I have a web page on a Linux server I administer, running Apache 2.2. This server is visible to the outside world for some other services.

I would like to configure Apache so that a given virtual host is only visible from inside the local network, so I can deploy a web application to get feedback from other people in my organization. I reckon this has to do with the Allow directive, but my experiments are not going well.

How can I alter my config file to achieve that? Should I change the firewall configuration as well?

  • Are you using a private (non-routable) IP address such as or public (routable) IP address for your server?
    – closetnoc
    Commented Mar 19, 2014 at 16:48
  • The server has a public IP address, and I can connect to it from outside the work network - from home, for example. The colleagues' computers all have local IP addresses of the 10.*.*.* type.
    – Btz
    Commented Mar 20, 2014 at 0:01

4 Answers 4


People landing in this answer, please note that this is specific for Apache 2.2.

Apache 2.4 has deprecated these directives.

The new way is using the module mod_authz_host and the Require directives. (link)

In Apache 2.4 you should do

<Directory /var/www/ncp-web/>
  Require host localhost
  Require ip
  Require ip 192.168
  Require ip 10

, and remove all Allow directives.


Easy. Just set something like this within your main configuration or your virtual configuration:

<Directory /var/www/path/to/your/web/documents>

  Order Deny,Allow
  Deny from all
  Allow from ::1
  Allow from localhost
  Allow from 192.168
  Allow from 10
  Satisfy Any


The <Directory></Directory> statement basically says, “Use these rules for anything in this directory. And by “this directory” that refers to the /var/www/path/to/your/web/documents which I have set in this example but should be changed to match your site’s local directory path.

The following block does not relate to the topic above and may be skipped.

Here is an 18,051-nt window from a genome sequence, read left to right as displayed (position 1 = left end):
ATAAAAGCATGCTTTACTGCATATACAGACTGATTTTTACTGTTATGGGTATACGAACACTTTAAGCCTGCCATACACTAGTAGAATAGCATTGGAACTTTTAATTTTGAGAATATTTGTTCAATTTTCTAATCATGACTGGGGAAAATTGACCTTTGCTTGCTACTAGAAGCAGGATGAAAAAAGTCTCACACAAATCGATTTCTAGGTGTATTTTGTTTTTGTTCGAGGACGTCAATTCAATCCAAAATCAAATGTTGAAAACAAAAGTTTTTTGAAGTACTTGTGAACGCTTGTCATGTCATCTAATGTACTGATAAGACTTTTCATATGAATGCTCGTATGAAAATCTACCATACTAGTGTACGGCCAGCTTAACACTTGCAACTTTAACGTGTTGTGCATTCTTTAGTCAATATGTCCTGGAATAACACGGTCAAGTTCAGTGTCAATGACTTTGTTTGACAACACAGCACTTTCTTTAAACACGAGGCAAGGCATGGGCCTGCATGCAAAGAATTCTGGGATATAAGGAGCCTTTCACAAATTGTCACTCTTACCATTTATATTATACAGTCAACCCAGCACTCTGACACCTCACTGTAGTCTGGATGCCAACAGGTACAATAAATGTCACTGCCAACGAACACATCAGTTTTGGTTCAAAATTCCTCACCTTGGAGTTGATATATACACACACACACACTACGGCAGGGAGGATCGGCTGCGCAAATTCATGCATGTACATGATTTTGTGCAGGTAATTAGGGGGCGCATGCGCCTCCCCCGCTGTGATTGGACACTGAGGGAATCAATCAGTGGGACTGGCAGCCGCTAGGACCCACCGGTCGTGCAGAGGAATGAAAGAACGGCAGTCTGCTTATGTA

Next within the <Directory></Directory> area you are changing the default Apache behavior which Allow’s all by default to Order Deny,Allow. Next, you set Deny from all from denies access from everyone. Follwing that are the Allow from statements which allows access from ::1 (localhost IP address), localhost (the localhost itself). That’s all the standard stuff. Since access from localhost is needed for many internal system processes.

What follows is the stuff that matters to you.

The Allow from for 192.168 as well as 10 will allow access from any/all network addresses within the network range that is prefixed by those numbers.

So by indicating 192.168 that basically means if a user has an address like or they will be able to see the website.

And similarly using the Allow from for the 10 prefix assures that if someone has an IP address of or even they will be able to see the content.

Pretty much all internal networks in the world use either the 192.168 range or something in the 10 range. Nothing external. So using this combo will achieve your goal of blocking access to the outside world but only allow access from within your local network.

  • What is Satisfy Any supposed to do in this case? I know nothing about all of this but when it was present in my scenario, i could access the page (I used <Location /path>) from an external network. Removing it however fixed my issues. It wold be nice to understand why this was the case as it was slightly concerned that i could access the page even with the rules in place. Commented Aug 10, 2016 at 17:24